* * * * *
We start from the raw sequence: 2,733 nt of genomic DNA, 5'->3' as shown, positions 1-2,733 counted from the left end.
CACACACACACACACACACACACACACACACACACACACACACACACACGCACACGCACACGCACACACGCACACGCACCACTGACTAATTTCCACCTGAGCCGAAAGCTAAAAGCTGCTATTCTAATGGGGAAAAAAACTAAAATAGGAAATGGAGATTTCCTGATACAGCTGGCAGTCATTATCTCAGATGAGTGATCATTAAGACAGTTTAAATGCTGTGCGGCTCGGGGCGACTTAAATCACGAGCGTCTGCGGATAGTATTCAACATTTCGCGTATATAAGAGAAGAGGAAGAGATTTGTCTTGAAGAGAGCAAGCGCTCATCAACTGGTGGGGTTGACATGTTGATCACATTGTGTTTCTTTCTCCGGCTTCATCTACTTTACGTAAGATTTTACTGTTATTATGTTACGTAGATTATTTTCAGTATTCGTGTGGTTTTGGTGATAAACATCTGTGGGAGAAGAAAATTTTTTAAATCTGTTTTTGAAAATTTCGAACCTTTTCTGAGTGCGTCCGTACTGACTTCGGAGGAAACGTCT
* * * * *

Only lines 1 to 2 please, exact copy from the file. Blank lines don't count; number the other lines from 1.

We start from the raw sequence: 2,733 nt of genomic DNA, 5'->3' as shown, positions 1-2,733 counted from the left end.
CACACACACACACACACACACACACACACACACACACACACACACACACGCACACGCACACGCACACACGCACACGCACCACTGACTAATTTCCACCTGAGCCGAAAGCTAAAAGCTGCTATTCTAATGGGGAAAAAAACTAAAATAGGAAATGGAGATTTCCTGATACAGCTGGCAGTCATTATCTCAGATGAGTGATCATTAAGACAGTTTAAATGCTGTGCGGCTCGGGGCGACTTAAATCACGAGCGTCTGCGGATAGTATTCAACATTTCGCGTATATAAGAGAAGAGGAAGAGATTTGTCTTGAAGAGAGCAAGCGCTCATCAACTGGTGGGGTTGACATGTTGATCACATTGTGTTTCTTTCTCCGGCTTCATCTACTTTACGTAAGATTTTACTGTTATTATGTTACGTAGATTATTTTCAGTATTCGTGTGGTTTTGGTGATAAACATCTGTGGGAGAAGAAAATTTTTTAAATCTGTTTTTGAAAATTTCGAACCTTTTCTGAGTGCGTCCGTACTGACTTCGGAGGAAACGTCT